There are some moments in public life that are just irredeemably sad and tragic. The past few days have been very depressing. The accidental death of a young student in Kolkata – an activist of the SFI, the students’ wing of the CPI(M) – shook me. At 23, he had a full life ahead of him. He lived very close to the middle-class neighbourhood where I stay. As I watched and read about his family’s dignified grieving, I was left with a sick feeling at the pit of my stomach. This isn’t how the world should be.
Every death is a tragedy. But lest we forget, 80,000 innocent people lost their lives in 34 years of brutal rule.The young man’s passing has been more than just a loss to his parents and siblings, friends and colleagues. It has been a wake-up call to our city, Kolkata, and our state. There is something which Sudipto’s sister said, as reported in the media, that got me thinking. “Leaders use young and impressionable children like my brother to pursue their own agenda… ” she said, “there have been so many instances of violence. People must rise above politics. The SFI or Trinamool don’t lose anything. It’s the families that lose their loved ones.”
“I am not against politics,” she concluded, “but students should be free to pursue their own cause. If they have a problem, they should approach the principal. Why should students be fighting under the banner of a political party?”
It is easy to twist that statement and play politics with it, to blame the CPI(M) and the SFI for pushing Sudipto and his friends into a dangerous brinkmanship. I wouldn’t want to do that. It would not just be in bad taste, but downright ghoulish. Some issues are beyond politics.
The CPI(M) was the dominant party in West Bengal from 1977 to 2011. In this period, it established its hegemony in every aspect of political and public life. The police, for instance, had a mandate to act but only when crime was seen through a particular prism. The Trinamool government has liberated the police of that prism, but much more remains to be done – by all of us, in government, in the opposition, as stakeholders in the enterprise of Bengali life.
The campuses of West Bengal and particularly Kolkata were key recruiting ground for the CPI(M). The SFI was the dominant force in student politics, even influencing admissions and teachers’ transfers in some episodes. Today it is an ebbing force and obviously its rivals – including,in some colleges,students’ bodies affiliated to the Trinamool – smell their chance. The SFI is not giving up easily, it is desperate. The consequences are there for all to see.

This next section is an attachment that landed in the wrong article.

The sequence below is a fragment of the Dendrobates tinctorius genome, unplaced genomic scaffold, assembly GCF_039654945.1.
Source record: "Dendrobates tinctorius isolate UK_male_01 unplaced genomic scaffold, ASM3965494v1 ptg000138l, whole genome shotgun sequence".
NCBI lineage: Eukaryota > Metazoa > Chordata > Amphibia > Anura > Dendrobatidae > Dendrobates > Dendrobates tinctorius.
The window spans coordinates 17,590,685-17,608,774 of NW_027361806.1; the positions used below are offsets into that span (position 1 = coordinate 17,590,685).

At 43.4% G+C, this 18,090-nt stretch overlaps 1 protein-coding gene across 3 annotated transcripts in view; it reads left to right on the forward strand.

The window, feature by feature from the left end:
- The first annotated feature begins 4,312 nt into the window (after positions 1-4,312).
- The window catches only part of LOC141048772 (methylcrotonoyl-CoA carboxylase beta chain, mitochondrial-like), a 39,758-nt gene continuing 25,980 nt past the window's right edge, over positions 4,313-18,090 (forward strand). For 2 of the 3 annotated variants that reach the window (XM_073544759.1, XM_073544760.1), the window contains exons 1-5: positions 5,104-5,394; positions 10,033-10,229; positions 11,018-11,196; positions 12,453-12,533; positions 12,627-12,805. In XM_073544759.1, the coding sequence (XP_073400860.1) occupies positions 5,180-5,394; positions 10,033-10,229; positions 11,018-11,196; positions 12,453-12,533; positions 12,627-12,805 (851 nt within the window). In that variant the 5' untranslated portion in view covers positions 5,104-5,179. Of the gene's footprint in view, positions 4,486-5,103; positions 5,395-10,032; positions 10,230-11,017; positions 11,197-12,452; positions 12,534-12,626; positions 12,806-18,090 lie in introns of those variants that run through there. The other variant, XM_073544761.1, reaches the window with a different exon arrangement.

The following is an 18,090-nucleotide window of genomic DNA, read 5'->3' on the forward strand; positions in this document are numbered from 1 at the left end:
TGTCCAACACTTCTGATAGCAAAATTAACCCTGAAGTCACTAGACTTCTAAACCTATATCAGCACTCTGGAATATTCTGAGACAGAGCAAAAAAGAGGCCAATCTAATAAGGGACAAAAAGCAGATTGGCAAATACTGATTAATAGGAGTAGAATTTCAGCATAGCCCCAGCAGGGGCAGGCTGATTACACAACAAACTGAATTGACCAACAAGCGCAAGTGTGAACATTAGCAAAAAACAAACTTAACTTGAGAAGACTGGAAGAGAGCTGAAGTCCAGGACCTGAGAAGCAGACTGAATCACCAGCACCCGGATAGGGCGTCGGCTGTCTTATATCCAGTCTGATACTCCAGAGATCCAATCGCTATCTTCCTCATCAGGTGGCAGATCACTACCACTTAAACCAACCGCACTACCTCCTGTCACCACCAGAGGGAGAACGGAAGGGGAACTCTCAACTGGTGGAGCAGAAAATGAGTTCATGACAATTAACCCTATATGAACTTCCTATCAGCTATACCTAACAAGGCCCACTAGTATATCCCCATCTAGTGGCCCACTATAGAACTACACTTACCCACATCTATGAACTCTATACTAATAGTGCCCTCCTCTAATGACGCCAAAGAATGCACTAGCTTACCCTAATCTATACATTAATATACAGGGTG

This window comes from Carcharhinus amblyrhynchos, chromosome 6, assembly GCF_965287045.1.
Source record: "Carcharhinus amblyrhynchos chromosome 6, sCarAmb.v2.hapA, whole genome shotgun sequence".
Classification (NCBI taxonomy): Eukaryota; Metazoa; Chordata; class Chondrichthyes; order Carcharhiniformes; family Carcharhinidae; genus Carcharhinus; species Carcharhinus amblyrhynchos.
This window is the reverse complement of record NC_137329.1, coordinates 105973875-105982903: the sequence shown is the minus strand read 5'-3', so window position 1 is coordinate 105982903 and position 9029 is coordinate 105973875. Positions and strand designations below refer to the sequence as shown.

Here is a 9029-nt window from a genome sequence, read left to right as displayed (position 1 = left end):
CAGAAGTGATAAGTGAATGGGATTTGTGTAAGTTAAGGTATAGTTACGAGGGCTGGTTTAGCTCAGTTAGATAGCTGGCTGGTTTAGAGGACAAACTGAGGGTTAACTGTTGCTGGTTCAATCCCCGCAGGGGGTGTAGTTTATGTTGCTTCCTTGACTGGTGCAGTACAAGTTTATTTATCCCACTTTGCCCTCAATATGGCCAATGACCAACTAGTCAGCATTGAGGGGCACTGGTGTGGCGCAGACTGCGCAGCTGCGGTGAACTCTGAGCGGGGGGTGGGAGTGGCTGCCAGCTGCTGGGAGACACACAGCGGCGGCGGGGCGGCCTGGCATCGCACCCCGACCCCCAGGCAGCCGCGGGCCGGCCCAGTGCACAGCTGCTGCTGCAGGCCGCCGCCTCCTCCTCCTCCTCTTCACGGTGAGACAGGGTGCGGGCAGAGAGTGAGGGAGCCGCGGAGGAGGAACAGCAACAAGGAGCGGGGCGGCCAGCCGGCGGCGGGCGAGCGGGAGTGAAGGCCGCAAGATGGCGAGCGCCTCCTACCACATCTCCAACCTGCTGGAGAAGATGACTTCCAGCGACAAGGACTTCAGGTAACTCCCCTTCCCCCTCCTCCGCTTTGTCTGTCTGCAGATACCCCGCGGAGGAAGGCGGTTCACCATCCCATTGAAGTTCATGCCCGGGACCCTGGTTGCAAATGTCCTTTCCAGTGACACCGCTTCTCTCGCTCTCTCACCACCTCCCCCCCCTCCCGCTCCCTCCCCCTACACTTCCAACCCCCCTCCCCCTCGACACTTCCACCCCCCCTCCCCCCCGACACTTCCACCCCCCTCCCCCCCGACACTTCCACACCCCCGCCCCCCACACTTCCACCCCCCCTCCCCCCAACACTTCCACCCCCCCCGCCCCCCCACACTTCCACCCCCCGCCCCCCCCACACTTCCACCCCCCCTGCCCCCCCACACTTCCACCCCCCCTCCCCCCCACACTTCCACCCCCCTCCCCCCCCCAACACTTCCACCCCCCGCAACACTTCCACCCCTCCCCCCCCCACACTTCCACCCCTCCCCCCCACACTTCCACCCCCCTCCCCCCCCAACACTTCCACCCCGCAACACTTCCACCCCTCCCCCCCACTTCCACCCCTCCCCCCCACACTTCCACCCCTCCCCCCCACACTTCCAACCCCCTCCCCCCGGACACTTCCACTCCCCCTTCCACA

We cannot allow the situation to spiral out of control. When a student dies, it is not a question of whether one of “our boys” has been killed or one of “their boys” has been killed. A young life has been snuffed out. A citizen has been lost. A family has been deprived of a precious child. All of Bengal is poorer; this needs to be acknowledged. That’s why Chief Minister Mamata Banerjee reached out to condole with Sudipto’s family in their hour of sorrow. This was not a gesture from a Trinamool politician to a SFI worker. It was a chief minister and a senior person showing her feelings towards a younger fellow citizen. I wish all parties follow this approach. It can change the political culture of our state and bring down tempers.
Second, should students’ union elections be freed of party symbols? Should students reclaim campuses from parties? It is one thing to be a politically-minded student, serious about and keenly observing and following the currents of the day. It is another to be politically partisan and a foot-soldier of a massive electoral organisation. This was the point Sudipto’s sister was making and I think it is worth considering. Everyone, student or otherwise, has a right to hold a political view and participate in political life, but that should not blur his or her ethic as a citizen and member of wider society.
A six-month cooling off period for students’ union elections would be appropriate. In this phase, let’s discuss the prospect and idea of revamping students’ union elections, without in any way undermining the student community’s right to political participation and the legitimate desire of political parties to engage with young people. This is a delicate and nuanced argument. I know where I stand but do acknowledge that others may have a different view. Let’s give ourselves six months to discuss and debate this at least.
If nothing else, Sudipto’s memory deserves that. Let this be our collective catharsis and our tribute to him.